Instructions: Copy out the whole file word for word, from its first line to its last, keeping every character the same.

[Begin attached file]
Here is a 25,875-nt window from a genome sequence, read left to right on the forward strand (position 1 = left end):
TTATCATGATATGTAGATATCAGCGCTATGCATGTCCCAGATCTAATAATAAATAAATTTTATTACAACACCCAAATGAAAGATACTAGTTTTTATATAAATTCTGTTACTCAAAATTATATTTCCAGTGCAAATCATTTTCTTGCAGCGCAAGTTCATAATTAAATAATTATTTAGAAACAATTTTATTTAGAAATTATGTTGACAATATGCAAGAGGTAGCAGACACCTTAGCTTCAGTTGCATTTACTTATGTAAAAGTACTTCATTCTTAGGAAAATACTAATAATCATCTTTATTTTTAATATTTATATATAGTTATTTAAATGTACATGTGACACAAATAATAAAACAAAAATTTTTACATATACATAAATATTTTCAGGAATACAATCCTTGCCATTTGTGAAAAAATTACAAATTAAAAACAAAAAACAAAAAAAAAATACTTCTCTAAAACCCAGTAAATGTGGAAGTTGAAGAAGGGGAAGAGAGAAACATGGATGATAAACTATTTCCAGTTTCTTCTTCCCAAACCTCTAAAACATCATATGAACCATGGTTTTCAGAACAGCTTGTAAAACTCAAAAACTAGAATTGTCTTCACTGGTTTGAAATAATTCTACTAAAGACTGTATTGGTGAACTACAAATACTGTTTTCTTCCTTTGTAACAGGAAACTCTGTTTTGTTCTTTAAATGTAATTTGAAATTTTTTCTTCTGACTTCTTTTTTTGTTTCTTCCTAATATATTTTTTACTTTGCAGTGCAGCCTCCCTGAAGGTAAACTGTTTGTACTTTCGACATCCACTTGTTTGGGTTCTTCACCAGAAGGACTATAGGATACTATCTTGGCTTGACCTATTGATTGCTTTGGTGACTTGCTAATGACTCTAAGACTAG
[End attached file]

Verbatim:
Here is a 25,875-nt window from a genome sequence, read left to right on the forward strand (position 1 = left end):
TTATCATGATATGTAGATATCAGCGCTATGCATGTCCCAGATCTAATAATAAATAAATTTTATTACAACACCCAAATGAAAGATACTAGTTTTTATATAAATTCTGTTACTCAAAATTATATTTCCAGTGCAAATCATTTTCTTGCAGCGCAAGTTCATAATTAAATAATTATTTAGAAACAATTTTATTTAGAAATTATGTTGACAATATGCAAGAGGTAGCAGACACCTTAGCTTCAGTTGCATTTACTTATGTAAAAGTACTTCATTCTTAGGAAAATACTAATAATCATCTTTATTTTTAATATTTATATATAGTTATTTAAATGTACATGTGACACAAATAATAAAACAAAAATTTTTACATATACATAAATATTTTCAGGAATACAATCCTTGCCATTTGTGAAAAAATTACAAATTAAAAACAAAAAACAAAAAAAAAATACTTCTCTAAAACCCAGTAAATGTGGAAGTTGAAGAAGGGGAAGAGAGAAACATGGATGATAAACTATTTCCAGTTTCTTCTTCCCAAACCTCTAAAACATCATATGAACCATGGTTTTCAGAACAGCTTGTAAAACTCAAAAACTAGAATTGTCTTCACTGGTTTGAAATAATTCTACTAAAGACTGTATTGGTGAACTACAAATACTGTTTTCTTCCTTTGTAACAGGAAACTCTGTTTTGTTCTTTAAATGTAATTTGAAATTTTTTCTTCTGACTTCTTTTTTTGTTTCTTCCTAATATATTTTTTACTTTGCAGTGCAGCCTCCCTGAAGGTAAACTGTTTGTACTTTCGACATCCACTTGTTTGGGTTCTTCACCAGAAGGACTATAGGATACTATCTTGGCTTGACCTATTGATTGCTTTGGTGACTTGCTAATGACTCTAAGACTAG